Cyphernomicon Top
Cyphernomicon 2.11

MFAQ--Most Frequently Asked Questions:

   2.11.1. "Can encryption be banned?"
           - ham operators, shortwave
           - il gelepal, looi to waptime aolditolq
           + how is this any different from requiring speech in some
             - Navaho code talkers of WW2,,,,modern parallel
   2.11.2. "Will the government try to ban encryption?"
           - This is of course the major concern most of us have about
              Clipper and the Escrowed Encryption Standard in general.
              Even if we think the banning of crypto will ultimately be a
              failure ("worse than Prohibition," someone has said), such
              a ban could make things very uncomfortable for many and
              would be a serious abridgement of basic liberties.
           - We don't know, but we fear something along these lines. It
              will be difficult to enforce such a ban, as so many avenues
              for communication exist, and encrypted messages may be hard
              to detect.
           - Their goal, however, may be _control_ and the chilling
              effect that using "civil forfeiture" may have on potential
              crypto users. Like the drug laws. (Whit Diffie was the
              first to emphasize this motivation.)
   2.11.3. "How could encryption be banned?"
           - most likely way: restrictions on networks, a la airwaves or
              postal service
           - could cite various needs, but absent a mechanism as above,
              hard to do
           - an outright  ban, enforced with civil forfeiture penalties
           - wartime sorts of policies (crypto treated as sedition,
              treason...some high-profile prison sentences)
           - scenario posted by Sandfort?
   2.11.4. "What's the situation about export of crypto?"
           + There's been much debate about this, with the case of Phil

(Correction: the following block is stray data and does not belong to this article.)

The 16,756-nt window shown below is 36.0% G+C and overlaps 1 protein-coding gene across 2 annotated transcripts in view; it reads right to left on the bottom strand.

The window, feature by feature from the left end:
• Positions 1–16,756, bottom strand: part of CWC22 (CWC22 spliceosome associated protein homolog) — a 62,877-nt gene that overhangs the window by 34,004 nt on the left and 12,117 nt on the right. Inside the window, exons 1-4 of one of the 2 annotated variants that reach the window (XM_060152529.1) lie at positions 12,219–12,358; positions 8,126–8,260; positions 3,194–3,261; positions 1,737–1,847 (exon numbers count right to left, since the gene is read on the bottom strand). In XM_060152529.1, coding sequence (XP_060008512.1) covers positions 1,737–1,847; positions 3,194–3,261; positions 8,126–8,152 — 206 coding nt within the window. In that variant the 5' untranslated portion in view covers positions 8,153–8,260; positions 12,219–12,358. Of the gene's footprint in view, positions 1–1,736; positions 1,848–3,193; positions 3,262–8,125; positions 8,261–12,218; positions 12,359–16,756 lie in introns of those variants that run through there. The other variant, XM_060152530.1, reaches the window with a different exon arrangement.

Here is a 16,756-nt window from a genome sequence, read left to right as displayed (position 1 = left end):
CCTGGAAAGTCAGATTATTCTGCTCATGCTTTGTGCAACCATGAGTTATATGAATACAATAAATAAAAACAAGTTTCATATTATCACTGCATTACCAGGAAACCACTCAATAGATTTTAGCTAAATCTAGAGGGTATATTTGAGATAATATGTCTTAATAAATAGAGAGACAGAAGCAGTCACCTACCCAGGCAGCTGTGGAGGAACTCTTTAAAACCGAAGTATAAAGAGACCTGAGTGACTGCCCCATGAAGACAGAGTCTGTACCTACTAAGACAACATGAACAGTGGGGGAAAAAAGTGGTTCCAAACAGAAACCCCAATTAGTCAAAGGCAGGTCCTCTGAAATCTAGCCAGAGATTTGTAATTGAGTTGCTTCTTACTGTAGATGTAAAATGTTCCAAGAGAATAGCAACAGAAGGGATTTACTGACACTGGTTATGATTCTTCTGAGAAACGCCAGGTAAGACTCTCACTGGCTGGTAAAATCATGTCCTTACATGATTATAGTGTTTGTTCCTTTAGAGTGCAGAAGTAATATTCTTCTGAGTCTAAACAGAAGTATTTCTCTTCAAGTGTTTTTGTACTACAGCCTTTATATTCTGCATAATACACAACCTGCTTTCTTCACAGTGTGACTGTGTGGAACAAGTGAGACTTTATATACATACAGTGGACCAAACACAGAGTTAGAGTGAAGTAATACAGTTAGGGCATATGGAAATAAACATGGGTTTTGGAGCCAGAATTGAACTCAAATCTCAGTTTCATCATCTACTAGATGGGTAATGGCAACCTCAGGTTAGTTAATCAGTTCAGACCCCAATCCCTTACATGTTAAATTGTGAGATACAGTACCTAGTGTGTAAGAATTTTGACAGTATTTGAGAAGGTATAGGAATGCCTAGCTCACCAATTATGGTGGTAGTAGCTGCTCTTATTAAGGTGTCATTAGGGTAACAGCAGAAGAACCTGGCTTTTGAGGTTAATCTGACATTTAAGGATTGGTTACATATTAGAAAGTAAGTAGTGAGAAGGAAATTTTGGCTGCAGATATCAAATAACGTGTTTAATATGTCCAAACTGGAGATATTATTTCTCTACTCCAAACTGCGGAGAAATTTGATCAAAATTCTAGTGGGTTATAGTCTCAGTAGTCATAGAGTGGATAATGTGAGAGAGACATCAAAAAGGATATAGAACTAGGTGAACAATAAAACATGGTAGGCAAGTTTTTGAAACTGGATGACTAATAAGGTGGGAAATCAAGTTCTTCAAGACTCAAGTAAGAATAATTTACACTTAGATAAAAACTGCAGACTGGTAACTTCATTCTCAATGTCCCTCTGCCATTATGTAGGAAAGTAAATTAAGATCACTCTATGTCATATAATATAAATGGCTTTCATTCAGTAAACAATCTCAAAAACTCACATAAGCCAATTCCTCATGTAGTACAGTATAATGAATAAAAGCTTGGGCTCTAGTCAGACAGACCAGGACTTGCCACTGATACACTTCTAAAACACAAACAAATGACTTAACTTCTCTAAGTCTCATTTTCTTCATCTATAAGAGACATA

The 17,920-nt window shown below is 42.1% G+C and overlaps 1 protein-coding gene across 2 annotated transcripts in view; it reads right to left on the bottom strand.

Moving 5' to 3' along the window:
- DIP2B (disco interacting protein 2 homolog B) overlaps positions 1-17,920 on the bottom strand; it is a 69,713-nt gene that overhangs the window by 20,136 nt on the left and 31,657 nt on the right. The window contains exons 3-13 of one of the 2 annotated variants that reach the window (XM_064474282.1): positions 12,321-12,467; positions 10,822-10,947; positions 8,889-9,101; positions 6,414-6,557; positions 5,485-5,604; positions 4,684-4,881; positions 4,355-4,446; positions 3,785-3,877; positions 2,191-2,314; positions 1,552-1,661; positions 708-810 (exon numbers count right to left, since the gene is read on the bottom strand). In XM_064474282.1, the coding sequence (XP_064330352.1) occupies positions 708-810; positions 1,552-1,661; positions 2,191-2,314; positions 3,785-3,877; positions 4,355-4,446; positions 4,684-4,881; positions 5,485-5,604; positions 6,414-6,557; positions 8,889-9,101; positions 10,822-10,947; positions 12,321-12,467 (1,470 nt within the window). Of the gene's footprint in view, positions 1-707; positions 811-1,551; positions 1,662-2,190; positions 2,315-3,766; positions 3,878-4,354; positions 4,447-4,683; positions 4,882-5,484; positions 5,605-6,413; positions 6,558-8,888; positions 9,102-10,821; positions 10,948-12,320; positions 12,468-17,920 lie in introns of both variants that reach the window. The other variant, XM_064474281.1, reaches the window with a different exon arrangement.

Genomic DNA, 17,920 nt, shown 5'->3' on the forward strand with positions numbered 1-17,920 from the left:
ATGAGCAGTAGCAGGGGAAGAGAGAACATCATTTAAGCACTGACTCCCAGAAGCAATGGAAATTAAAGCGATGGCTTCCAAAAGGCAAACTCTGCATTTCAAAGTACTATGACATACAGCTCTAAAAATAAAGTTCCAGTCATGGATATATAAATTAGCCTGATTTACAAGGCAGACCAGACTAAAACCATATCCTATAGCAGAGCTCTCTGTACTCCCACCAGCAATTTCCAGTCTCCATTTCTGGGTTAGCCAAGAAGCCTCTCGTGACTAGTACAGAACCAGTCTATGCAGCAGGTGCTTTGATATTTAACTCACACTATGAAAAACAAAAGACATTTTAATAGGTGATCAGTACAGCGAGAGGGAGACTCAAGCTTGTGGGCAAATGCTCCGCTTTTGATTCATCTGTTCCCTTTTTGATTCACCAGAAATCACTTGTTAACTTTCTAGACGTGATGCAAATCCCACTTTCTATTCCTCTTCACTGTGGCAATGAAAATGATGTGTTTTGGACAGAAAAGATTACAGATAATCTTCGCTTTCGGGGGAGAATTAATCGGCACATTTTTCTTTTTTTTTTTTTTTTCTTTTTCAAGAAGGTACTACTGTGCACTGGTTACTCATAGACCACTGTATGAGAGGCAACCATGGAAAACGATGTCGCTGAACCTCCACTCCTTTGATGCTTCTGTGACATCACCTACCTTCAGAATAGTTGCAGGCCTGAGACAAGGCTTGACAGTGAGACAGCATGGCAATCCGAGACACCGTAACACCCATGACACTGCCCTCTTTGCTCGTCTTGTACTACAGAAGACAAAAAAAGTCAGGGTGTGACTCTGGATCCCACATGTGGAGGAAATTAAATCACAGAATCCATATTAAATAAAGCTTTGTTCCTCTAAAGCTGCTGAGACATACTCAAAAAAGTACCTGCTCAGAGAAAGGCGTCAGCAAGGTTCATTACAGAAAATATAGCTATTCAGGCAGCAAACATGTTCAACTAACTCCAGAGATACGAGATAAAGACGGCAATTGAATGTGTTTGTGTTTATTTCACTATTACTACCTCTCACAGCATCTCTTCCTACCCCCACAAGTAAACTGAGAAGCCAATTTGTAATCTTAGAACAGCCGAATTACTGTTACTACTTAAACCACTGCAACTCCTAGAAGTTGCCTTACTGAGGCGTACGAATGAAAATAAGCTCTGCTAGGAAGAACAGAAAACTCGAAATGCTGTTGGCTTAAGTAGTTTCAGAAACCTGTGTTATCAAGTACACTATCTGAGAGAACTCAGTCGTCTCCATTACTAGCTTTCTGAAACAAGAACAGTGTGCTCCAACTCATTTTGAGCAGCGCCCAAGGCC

Zimmermann possibly being an important test case, should
              charges be filed.
             - as of 1994-09, the Grand Jury in San Jose has not said
                anything (it's been about 7-9 months since they started
                on this issue)
           - Dan Bernstein has argued that ITAR covers nearly all
              aspects of exporting crypto material, including codes,
              documentation, and even "knowledge." (Controversially, it
              may be in violation of ITAR for knowledgeable crypto people
              to even leave the country with the intention of developing
              crypto tools overseas.)
           - The various distributions of PGP that have occurred via
              anonymous ftp sources don't imply that ITAR is not being
              enforced, or won't be in the future.
   2.11.5. "What's the legal status of digital signatures?"
           - Not yet tested in court. Ditto for most crypto protocols,
              including digital timestamping, electronic contracts,
              issues of lost keys, etc.
   2.11.6. "Can't I just claim I forgot my password?"
   2.11.7. "Is it dangerous to talk openly about these ideas?"
           - Depends on your country. In some countries, perhaps no. In
              the U.S., there's not much they can do (though folks should
              be aware that the Cypherpunks have received a lot of
              attention by the media and by policy makers, and so a vocal
              presence on this list very likely puts one on a list of
              crypto trouble makers).
           - Some companies may also feel views expressed here are not
              consistent with their corporate policies. Your mileage may
           - Sedition and treason laws are not likely to be applicable.
           - some Cypherpunks think so
           - Others of us take the First Amendment pretty seriously:
              that _all_ talk is permissable
           - NSA agents threatened to have Jim Bidzos killed
   2.11.8. "Does possession of a key mean possession of *identity*?"
           - If I get your key, am I you?
           - Certainly not outside the context of the cryptographic
              transaction. But within the context of a transaction, yes.
              Additional safeguards/speedbumps can be inserted (such as
              biometric credentials, additional passphrases, etc.), but
              these are essentially part of the "key," so the basic
              answer remains "yes." (There are periodically concerns
              raised about this, citing the dangers of having all
              identity tied to a single credential, or number, or key.
              Well, there are ways to handle this, such as by adopting
              protocols that limit one's exposure, that limits the amount
              of money that can be withdrawn, etc. Or people can adopt
              protocols that require additional security, time delays,
              countersigning, etc.)
           + This may be tested in court soon enough, but the answer for
              many contracts and crypto transactions will be that
              possession of key = possession of identity. Even a court
              test may mean little, for the types of transactions I
              expect to see.
             - That is, in anonymous systems, "who ya gonna sue?"
           - So, guard your key.

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